The Code of Practice for commercial property relationships during the COVID-19 pandemic (the Code), which was launched by the government in June 2020 to improve collaboration between commercial landlords and tenants over rental and service charge arrears, has been updated.
The Code encourages parties to work together in an open and transparent way towards reaching a compromise on lease liabilities. But, whilst backed by many industry leaders, it remains voluntary and is often criticised for lacking any serious bite.
In an attempt to shake things up, the government promised to revisit the Code in the New Year and on 6 April launched an Annex to the Code, including a template for parties to use to negotiate rent and service charge arrears. The template can be accessed here, but the key aspects include:
- Tenants are to disclose financial information, such as turnover and rent payment history, to help to illustrate the true impact of the pandemic on their businesses and, therefore, help landlords to make a fair and reasonable assessment of the tenants’ financial positions.
- Landlords are asked not to use the disclosure process to try and uncover unrelated historic or personal financial information and they shouldn’t demand guarantors where none previously existed under the lease.
- Tenants are encouraged to make offers to settle on what they can reasonably afford. They should also propose a payment plan, which could, for example, be based on anticipated future turnover.
- Landlords are encouraged to respond to the tenants’ offers, reflecting on their own financial situations. If the offers are rejected, landlords are asked to explain why and propose counter-offers.
Whilst this might be seen as a positive step, it would be optimistic to think the new template offers the Code more teeth. The Code still remains voluntary and doesn’t change the underlying legal relationship or lease contracts between landlords, tenants and guarantors.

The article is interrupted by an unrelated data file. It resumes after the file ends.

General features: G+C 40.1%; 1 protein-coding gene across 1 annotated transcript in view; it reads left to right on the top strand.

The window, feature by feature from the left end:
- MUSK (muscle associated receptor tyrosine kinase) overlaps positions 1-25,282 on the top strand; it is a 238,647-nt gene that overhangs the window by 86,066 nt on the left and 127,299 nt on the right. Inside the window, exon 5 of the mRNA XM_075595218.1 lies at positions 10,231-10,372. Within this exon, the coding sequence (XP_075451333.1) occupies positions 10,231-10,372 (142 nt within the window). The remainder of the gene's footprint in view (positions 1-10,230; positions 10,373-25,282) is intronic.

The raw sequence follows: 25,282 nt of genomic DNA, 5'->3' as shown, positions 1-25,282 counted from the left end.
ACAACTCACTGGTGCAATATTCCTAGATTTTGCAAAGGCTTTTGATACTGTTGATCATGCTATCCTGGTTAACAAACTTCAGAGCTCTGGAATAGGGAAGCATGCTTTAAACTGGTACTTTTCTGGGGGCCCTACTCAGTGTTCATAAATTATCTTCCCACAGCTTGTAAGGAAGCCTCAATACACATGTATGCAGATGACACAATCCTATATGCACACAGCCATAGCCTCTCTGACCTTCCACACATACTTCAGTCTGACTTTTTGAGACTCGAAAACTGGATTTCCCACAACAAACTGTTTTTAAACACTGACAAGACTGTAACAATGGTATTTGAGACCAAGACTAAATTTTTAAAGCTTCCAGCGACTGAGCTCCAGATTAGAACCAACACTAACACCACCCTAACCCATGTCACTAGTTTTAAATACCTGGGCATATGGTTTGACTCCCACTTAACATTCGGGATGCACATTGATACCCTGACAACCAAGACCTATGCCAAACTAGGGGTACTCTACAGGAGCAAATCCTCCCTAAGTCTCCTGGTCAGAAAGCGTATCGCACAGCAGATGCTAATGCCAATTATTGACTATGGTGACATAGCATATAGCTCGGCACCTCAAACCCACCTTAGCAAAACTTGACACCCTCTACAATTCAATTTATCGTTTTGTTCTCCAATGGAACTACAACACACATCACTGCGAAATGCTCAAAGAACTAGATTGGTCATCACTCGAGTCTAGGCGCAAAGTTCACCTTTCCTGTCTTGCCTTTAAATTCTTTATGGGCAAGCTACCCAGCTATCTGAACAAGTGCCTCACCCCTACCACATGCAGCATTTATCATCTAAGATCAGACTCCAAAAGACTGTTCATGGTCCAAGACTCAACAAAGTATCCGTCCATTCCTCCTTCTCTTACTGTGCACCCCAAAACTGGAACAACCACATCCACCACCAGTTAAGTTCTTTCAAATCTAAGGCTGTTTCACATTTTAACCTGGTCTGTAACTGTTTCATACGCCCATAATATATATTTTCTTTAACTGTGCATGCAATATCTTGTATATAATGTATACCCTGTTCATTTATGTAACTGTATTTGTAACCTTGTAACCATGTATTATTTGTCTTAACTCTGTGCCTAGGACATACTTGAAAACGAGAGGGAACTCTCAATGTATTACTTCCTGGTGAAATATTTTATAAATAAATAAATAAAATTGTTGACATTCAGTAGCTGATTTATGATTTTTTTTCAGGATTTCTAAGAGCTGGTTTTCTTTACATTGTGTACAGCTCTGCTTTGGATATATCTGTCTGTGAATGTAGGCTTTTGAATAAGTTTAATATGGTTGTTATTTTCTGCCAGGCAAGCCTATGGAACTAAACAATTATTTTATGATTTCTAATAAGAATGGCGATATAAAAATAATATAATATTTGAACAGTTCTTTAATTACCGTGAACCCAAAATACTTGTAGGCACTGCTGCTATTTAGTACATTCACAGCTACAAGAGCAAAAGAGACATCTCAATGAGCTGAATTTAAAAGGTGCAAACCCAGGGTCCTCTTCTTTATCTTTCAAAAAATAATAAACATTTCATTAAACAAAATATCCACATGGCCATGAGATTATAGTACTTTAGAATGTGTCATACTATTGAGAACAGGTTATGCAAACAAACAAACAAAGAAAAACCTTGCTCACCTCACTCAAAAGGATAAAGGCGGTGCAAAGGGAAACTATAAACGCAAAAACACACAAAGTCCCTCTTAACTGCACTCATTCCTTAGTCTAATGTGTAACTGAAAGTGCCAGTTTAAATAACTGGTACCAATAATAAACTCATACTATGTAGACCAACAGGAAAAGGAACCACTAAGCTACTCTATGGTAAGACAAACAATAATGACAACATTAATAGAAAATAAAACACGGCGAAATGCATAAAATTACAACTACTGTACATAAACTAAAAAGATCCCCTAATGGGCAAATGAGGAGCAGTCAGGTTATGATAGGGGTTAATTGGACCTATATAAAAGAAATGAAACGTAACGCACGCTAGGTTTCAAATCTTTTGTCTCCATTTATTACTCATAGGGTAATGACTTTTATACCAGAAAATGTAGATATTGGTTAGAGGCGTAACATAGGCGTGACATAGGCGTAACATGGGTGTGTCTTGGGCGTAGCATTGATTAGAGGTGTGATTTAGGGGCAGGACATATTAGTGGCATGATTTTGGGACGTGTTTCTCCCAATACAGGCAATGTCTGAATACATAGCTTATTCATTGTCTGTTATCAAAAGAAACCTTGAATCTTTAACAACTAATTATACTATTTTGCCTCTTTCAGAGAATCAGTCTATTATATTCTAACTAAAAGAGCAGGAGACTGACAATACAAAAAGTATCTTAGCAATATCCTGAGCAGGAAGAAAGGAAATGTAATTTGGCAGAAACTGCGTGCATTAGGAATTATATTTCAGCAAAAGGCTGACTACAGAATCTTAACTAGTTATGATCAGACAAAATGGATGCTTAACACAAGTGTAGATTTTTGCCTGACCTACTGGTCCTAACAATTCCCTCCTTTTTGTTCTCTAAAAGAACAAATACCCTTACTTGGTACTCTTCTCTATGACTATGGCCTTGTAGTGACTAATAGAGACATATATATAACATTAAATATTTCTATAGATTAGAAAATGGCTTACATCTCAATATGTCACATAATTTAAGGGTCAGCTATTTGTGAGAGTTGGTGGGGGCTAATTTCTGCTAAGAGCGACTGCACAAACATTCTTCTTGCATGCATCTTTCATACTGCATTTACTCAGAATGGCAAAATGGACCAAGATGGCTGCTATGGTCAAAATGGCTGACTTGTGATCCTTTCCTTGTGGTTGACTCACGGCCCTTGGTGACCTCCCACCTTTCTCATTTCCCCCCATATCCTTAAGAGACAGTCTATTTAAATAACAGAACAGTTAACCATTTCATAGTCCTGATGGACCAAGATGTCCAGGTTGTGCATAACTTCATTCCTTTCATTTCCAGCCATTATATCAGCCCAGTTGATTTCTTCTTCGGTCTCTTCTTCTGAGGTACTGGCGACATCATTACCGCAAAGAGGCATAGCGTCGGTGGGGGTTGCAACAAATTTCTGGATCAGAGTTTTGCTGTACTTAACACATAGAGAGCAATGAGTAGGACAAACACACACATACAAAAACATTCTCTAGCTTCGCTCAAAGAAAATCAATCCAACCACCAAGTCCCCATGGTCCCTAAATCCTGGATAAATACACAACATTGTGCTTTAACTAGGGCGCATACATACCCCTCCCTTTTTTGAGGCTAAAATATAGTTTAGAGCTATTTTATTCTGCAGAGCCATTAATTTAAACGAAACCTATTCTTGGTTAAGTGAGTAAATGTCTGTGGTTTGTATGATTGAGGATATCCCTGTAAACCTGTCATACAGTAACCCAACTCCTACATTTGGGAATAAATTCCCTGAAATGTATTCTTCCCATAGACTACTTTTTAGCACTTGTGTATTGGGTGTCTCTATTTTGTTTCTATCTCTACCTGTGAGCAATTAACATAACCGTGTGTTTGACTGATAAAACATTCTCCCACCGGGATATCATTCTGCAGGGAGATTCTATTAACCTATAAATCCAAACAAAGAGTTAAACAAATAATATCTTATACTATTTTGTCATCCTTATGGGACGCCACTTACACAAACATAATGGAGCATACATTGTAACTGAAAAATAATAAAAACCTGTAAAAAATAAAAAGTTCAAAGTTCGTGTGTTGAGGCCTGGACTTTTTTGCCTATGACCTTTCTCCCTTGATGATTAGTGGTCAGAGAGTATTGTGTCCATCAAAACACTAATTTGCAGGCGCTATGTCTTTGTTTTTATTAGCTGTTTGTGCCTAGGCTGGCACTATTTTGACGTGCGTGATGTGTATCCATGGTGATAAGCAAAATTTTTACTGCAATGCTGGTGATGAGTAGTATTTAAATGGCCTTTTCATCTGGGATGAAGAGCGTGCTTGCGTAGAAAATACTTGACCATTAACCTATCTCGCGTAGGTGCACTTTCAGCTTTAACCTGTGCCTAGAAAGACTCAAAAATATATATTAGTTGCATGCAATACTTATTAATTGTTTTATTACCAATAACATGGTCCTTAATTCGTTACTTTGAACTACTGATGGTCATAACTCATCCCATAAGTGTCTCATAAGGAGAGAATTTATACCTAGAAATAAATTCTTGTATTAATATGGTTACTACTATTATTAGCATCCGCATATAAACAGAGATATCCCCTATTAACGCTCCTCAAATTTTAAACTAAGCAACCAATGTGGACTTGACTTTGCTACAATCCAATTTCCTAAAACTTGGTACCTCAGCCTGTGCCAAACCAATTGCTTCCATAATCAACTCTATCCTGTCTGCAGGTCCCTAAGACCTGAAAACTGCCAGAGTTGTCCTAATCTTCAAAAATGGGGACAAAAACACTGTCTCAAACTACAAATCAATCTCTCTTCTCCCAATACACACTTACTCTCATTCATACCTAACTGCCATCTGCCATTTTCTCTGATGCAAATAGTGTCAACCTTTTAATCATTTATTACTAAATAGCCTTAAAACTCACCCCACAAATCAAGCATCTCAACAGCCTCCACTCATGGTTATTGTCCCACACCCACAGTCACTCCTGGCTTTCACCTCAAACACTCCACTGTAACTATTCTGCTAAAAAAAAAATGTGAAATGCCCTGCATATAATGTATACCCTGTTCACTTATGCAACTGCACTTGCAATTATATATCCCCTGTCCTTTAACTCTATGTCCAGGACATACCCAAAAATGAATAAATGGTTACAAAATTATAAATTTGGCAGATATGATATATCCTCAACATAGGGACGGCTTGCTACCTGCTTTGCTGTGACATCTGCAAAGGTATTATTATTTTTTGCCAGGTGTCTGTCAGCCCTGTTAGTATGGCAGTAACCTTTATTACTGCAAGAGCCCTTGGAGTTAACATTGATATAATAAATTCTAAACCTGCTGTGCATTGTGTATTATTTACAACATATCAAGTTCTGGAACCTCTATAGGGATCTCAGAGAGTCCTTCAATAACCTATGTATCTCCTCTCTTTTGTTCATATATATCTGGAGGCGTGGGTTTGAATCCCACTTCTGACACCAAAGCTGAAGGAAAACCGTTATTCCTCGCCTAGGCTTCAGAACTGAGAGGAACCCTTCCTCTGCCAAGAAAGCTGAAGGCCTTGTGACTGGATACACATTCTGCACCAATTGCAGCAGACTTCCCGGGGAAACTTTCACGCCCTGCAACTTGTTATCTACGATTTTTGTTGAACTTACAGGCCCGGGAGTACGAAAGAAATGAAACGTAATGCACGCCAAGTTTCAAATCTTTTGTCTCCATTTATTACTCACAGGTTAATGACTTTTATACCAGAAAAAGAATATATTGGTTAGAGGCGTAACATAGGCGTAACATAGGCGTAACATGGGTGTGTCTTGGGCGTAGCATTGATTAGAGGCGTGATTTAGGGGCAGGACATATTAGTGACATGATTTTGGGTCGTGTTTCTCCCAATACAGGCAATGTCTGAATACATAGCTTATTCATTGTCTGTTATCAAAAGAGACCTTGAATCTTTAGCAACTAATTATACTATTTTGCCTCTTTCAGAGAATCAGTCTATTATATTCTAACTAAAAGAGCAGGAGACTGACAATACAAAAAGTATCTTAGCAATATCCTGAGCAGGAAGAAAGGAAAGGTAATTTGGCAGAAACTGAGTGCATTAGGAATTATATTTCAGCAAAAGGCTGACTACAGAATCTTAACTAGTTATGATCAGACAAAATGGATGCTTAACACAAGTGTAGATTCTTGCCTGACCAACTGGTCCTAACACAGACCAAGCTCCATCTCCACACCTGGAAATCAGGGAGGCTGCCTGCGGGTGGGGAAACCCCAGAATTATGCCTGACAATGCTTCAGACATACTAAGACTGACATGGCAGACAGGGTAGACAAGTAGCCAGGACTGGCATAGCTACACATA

The courts are supporting this view too. This month saw the first COVID-19 rent arrears test-case reach the High Court (see further details here) in which the court considered, amongst other COVID-19 related defences, the parties’ pre-action conduct. Whilst on the facts it was the tenant that was found guilty of not having engaged properly with the Code, the court confirmed, as expected, that the Code did not affect the tenant’s ultimate liability to pay.
In a second High Court case last week (see further details here), again the court gave short shrift to a defence relying on the Code. In handing down judgment, Master Dagnall said that the Code had no role to play in the litigation process and wasn’t applicable where tenants were shown to be able to pay. It is also interesting to note that these decisions were at summary judgment level where the courts were very quick to conclude that a defence based on the Code did not have any reasonable prospect of success at trial.
But this shouldn’t be seen as licence to ignore the Code entirely. Proactive landlords and tenants who take the opportunity to open up and negotiate in the spirit of the Code will stand to benefit from the prospect of resolving potentially costly disputes before reaching court and the further uncertainty this brings to their businesses. Also, the updated Code now expects parties to have exchanged sufficient information to understand each other’s position, so engaging with it and making a concerted effort to settle the issues should at the very least offer parties some costs protection if it does end up in court.
Also, with estimates of rent arrears reaching £7bn, the government is under pressure to find ways to force parties to engage. On 6 April the government announced a “call for evidence” consultation (see further details here) to understand how commercial landlords and tenants are dealing with the rent crisis. The consultation is due to end on 4 May and will supposedly inform what future policy measures might be taken. This could include the phased withdrawal of existing restrictions (such as on the right to forfeit for non-payment of rent) and possible further legislative options, including requiring parties to engage in adjudication to settle arrears. Whilst it would be surprising if the government goes as far as introducing measures that directly interfere with contractual obligations, it would be equally surprising if the Code, which remains in force until 24 June 2021, has seen its last iteration.
In the meantime, if parties are engaging with the Code and the new template, parties are encouraged by the Code to ensure that they document any agreements and do so with the benefit of legal advice.